“You should treat maths like the girl you love. If you don’t love her, then you shouldn’t marry her,” said Professor Ngo Viet Trung, a mathematician from the Vietnamese Academy of Science and Technology during a lecture at Xi’an Jiaotong-Liverpool University.
Professor Trung is a fellow of the The World Academy of Sciences who specialises in combinatorial commutative algebra and algebraic geometry. From 2007 to 2013 he was director of the Institute of Mathematics at VAST. He has published nearly 100 research papers with over 1100 citations.
Some of his work has been so significant that it has been collected into standard textbooks on algebra, such as David Eisenbud's ‘Commutative Algebra with a View toward Algebraic Geometry’.
In the lecture, Professor Trung shared with the audience his long and wonderful love affair with mathematics.
He was born on the eve of the Vietnam War. When he was three years-old, his right leg became disabled due to disease. He said: "I couldn’t run, so I liked to sit quietly and think.”
“When I was in primary school, I didn’t do well in gym class, so I wanted to perform better in study,” he said.
When he was six, a book named ‘Funny Math’ sparked his interests in mathematics. He said that he loved to be by himself, and every semester he got a new textbook and solved all the exercises in the book.
His family was evacuated to a remote rural area because of the war. However, he continued to learn maths along with around ten classmates in a humble hut, with US air-raid bombs exploding nearby.
He was given an opportunity to participate in the regional mathematics Olympiad. His teacher took him there by bicycle as he could not walk. Although he didn’t win any prize, he gained a chance to study in a special class in Hanoi.
“I tried to solve all the math problems I encountered during my study at Hanoi, and I won the first prize in National Mathematical Olympiad in the last year,” he recalled.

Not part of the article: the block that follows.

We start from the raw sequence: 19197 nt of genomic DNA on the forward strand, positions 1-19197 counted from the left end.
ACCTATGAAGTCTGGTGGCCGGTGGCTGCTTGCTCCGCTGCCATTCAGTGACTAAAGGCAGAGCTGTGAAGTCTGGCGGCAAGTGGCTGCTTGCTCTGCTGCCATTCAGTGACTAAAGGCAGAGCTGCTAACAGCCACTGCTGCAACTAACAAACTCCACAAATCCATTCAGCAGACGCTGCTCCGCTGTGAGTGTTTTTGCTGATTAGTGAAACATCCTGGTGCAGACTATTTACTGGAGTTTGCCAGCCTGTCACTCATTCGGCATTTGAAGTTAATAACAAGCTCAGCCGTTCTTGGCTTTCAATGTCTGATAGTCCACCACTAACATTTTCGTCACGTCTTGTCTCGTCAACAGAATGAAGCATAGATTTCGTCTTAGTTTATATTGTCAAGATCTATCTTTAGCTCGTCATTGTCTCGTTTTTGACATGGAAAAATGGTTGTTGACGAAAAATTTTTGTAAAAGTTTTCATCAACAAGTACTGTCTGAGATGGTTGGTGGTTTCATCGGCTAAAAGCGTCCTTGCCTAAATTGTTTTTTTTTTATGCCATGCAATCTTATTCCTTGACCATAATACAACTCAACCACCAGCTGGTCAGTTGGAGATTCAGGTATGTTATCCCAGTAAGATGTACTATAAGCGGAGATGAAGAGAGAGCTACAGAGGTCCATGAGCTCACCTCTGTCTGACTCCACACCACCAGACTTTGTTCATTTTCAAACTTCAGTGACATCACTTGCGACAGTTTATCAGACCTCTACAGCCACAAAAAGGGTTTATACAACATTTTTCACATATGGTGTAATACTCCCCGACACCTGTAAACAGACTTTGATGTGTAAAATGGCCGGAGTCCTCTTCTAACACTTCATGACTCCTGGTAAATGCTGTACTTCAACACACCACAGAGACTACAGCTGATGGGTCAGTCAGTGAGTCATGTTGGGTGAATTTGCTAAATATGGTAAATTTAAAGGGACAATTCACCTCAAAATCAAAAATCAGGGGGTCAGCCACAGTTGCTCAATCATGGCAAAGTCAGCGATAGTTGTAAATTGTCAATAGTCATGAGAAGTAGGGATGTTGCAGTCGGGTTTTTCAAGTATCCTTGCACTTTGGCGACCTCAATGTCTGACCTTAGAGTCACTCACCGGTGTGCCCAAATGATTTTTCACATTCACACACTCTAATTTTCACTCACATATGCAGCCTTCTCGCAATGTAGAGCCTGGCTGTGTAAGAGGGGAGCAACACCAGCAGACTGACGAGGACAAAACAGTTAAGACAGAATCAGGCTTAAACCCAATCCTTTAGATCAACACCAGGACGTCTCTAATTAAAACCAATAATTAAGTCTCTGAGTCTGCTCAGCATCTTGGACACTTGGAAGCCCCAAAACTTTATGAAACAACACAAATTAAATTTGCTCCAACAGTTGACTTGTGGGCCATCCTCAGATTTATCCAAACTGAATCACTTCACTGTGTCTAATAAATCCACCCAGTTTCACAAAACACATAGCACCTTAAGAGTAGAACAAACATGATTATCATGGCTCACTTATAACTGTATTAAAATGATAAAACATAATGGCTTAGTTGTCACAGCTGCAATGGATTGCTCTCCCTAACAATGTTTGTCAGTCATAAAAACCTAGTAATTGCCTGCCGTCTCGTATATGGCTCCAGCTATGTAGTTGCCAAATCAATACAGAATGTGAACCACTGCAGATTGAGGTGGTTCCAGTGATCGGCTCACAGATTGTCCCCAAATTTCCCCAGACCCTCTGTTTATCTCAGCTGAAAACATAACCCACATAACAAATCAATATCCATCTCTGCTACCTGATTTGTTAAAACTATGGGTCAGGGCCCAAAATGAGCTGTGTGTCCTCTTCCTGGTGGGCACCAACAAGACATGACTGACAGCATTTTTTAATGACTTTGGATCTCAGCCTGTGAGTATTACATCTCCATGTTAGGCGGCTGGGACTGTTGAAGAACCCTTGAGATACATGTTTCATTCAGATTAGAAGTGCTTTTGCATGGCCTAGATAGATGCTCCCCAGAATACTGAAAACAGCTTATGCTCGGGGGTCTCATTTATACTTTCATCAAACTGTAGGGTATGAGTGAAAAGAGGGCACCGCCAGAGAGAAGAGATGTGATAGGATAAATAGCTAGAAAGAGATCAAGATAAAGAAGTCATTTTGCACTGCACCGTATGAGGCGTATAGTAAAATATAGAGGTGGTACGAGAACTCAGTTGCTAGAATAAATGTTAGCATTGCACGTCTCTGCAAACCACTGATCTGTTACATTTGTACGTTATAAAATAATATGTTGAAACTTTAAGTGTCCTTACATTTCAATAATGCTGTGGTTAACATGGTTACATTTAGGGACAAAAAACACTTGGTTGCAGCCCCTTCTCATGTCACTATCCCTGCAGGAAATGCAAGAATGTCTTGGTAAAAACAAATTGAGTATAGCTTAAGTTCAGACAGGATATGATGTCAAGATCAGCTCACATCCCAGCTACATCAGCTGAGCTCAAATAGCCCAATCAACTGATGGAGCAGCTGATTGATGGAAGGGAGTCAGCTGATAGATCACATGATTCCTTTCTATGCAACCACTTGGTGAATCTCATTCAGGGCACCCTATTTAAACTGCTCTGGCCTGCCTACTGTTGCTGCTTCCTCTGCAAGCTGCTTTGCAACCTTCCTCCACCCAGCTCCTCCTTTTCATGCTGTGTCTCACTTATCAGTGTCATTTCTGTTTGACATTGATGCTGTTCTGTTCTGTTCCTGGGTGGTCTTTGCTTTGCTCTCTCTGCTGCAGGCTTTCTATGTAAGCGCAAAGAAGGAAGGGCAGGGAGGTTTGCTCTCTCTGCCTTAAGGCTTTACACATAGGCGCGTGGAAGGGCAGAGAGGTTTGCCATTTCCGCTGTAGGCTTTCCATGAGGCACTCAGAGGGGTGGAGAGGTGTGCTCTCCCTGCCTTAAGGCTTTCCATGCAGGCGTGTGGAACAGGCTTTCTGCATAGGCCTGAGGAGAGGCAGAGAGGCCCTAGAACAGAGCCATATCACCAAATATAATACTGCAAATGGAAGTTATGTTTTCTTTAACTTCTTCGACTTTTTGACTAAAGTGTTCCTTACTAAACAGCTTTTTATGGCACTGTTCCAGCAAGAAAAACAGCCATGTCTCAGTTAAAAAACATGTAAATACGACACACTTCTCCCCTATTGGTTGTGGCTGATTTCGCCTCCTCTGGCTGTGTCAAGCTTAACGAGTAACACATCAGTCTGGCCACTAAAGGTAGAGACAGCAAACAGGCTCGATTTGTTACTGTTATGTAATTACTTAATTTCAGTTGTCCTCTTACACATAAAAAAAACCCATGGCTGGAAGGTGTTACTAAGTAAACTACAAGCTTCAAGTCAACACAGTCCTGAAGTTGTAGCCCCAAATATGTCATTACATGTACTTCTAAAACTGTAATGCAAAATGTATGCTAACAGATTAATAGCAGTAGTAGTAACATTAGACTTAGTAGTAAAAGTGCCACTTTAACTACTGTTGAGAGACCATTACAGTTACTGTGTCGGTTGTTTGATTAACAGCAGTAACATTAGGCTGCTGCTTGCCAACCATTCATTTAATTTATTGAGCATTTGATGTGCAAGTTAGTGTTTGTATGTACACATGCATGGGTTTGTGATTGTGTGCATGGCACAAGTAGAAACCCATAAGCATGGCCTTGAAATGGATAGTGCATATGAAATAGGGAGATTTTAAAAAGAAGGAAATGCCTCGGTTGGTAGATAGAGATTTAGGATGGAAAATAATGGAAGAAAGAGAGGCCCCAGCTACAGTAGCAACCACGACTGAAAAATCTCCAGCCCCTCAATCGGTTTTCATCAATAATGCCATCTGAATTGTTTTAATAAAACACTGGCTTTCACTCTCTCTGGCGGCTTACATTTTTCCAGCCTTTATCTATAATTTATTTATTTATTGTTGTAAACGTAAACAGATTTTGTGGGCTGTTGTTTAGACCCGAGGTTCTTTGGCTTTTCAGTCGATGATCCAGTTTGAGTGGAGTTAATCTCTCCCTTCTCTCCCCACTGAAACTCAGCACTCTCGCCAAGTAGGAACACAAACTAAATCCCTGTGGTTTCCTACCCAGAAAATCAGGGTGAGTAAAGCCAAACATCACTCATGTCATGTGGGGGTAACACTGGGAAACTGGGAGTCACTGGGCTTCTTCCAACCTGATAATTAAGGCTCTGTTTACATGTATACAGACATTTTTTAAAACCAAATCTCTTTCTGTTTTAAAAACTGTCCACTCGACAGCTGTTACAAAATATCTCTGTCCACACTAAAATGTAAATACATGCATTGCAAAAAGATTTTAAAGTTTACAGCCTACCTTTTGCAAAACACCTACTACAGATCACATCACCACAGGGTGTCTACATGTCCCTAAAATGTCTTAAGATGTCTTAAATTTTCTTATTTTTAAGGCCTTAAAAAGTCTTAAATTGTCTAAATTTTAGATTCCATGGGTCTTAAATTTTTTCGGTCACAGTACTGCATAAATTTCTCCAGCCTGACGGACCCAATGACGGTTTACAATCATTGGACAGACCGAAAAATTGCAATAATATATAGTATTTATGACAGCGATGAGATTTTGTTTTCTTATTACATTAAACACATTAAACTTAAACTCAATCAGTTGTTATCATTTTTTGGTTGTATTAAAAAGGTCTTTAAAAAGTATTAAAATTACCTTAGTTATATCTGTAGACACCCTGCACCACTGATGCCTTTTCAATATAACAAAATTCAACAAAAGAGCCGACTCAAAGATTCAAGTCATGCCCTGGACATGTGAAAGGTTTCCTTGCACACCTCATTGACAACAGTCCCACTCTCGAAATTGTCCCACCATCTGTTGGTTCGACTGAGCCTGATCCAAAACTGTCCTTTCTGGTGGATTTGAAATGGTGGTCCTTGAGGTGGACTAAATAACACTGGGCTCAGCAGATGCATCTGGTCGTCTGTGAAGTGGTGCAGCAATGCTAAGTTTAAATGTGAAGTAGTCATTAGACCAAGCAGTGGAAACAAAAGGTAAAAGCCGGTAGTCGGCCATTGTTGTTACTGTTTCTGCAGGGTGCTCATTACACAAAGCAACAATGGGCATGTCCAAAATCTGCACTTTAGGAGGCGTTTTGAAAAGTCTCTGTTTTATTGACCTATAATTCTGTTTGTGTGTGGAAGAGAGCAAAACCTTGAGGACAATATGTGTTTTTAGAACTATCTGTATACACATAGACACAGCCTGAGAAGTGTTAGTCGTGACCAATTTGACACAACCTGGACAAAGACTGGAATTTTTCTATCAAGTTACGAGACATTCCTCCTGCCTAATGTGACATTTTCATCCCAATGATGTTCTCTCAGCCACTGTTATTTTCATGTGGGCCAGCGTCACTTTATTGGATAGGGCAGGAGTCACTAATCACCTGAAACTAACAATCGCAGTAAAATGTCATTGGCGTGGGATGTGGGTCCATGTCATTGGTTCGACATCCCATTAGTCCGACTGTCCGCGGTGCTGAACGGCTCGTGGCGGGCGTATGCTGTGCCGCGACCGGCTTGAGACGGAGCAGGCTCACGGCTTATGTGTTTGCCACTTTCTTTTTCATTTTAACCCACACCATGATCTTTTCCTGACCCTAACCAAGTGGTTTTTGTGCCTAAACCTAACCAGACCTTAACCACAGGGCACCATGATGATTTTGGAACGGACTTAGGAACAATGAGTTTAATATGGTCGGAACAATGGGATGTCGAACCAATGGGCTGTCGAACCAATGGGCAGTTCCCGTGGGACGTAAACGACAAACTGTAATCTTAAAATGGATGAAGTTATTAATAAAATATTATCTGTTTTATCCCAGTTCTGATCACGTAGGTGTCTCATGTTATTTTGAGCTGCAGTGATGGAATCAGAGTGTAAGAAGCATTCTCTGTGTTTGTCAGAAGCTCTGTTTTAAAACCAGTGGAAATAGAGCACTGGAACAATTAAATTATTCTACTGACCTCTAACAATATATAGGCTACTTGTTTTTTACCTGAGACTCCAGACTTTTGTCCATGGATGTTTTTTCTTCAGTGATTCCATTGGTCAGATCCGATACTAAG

At the age of 16 he was selected by his country to continue his studies at The Martin Luther University of Halle-Wittenberg, Germany. Professor Trung traveled by train from Vietnam by way of China, Mongolia, crossing Siberia, and finally arrived in Berlin. The whole trip took him two weeks.
“When I was an undergraduate, I often skipped classes because I’m more accustomed to studying by myself,” he said. “It is important for a mathematician to keep thinking independently."
“My happiest and most exciting moments are when I solve new math problems. Although these days those opportunities are rare for me, it’s still the reason I persist,” said Professor Trung.
Dr Jinsong Xu, a lecturer in the Department of Mathematical Sciences at XJTLU, said: “Mathematics in Vietnam has made remarkable progress in the last 30 years. Professor Trung is one of its key representatives, and he enjoys a high reputation in the international mathematics community.
“Professor Trung showed us how a mathematician’s love and pursuit of maths through many difficulties, describing his experience of learning maths, and introduced the history and development of mathematics in Vietnam, which brought great encouragement and inspiration to our staff and students who are engaged in mathematics research.”
XJTLU’s Department of Mathematical Sciences organises lectures and seminars rich in content for staff and students to explore and discuss various topics, including academic research, career development, mathematics and life.